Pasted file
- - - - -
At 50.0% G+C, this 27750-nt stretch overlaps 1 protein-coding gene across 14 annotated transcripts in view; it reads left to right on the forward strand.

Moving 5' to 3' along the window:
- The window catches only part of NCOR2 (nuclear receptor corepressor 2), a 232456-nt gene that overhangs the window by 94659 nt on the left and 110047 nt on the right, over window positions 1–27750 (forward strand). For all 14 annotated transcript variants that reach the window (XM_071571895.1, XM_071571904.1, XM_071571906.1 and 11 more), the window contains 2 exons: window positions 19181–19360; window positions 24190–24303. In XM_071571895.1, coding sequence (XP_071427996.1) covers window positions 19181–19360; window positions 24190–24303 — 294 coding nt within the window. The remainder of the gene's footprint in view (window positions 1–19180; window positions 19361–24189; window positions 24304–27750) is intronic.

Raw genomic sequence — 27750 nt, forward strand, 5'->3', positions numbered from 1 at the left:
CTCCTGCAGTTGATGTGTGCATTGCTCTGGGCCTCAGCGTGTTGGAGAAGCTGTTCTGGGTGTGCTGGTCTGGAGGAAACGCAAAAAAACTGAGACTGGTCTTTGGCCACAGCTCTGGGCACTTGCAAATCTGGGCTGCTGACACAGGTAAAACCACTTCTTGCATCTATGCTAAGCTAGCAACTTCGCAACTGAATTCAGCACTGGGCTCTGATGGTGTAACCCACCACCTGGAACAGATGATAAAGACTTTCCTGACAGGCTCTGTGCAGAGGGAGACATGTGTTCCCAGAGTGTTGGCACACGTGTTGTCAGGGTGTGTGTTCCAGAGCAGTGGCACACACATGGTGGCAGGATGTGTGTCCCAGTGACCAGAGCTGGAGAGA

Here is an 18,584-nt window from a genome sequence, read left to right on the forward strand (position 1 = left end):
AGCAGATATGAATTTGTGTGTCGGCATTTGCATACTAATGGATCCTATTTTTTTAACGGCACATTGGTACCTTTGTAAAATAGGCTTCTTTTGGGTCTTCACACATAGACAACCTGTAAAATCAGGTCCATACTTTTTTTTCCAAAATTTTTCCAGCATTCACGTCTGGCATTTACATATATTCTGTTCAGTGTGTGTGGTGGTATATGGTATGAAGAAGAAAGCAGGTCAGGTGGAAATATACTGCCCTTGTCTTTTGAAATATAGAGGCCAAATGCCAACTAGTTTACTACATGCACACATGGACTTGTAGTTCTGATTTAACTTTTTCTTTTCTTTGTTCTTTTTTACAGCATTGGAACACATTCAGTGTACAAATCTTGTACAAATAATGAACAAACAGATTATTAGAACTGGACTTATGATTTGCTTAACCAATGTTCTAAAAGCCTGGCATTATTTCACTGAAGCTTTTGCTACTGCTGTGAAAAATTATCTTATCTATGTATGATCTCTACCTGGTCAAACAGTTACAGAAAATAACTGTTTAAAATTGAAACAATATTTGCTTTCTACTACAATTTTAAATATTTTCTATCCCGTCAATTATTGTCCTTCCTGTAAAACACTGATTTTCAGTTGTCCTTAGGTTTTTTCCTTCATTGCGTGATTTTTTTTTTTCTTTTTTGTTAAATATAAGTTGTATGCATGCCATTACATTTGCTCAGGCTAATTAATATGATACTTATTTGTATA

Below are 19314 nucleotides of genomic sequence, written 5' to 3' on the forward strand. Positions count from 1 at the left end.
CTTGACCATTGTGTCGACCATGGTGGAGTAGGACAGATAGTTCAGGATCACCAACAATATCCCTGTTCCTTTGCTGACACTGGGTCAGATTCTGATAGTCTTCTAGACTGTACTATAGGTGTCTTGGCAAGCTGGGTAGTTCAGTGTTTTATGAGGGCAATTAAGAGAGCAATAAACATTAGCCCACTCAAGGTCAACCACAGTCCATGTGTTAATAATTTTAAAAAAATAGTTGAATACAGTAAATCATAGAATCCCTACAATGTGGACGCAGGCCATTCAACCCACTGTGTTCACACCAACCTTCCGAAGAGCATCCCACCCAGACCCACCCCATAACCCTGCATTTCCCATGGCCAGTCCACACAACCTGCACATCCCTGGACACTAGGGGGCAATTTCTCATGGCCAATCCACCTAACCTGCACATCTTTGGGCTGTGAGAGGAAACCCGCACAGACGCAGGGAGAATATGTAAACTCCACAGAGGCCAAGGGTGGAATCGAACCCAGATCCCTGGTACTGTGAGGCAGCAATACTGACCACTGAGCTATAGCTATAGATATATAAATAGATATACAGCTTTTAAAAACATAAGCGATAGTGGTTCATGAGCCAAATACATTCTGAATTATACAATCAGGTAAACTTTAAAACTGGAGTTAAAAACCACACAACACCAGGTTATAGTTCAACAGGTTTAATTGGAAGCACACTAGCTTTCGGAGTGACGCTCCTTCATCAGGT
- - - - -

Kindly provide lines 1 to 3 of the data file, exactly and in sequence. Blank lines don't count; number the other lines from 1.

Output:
At 50.0% G+C, this 27750-nt stretch overlaps 1 protein-coding gene across 14 annotated transcripts in view; it reads left to right on the forward strand.

Moving 5' to 3' along the window:
- The window catches only part of NCOR2 (nuclear receptor corepressor 2), a 232456-nt gene that overhangs the window by 94659 nt on the left and 110047 nt on the right, over window positions 1–27750 (forward strand). For all 14 annotated transcript variants that reach the window (XM_071571895.1, XM_071571904.1, XM_071571906.1 and 11 more), the window contains 2 exons: window positions 19181–19360; window positions 24190–24303. In XM_071571895.1, coding sequence (XP_071427996.1) covers window positions 19181–19360; window positions 24190–24303 — 294 coding nt within the window. The remainder of the gene's footprint in view (window positions 1–19180; window positions 19361–24189; window positions 24304–27750) is intronic.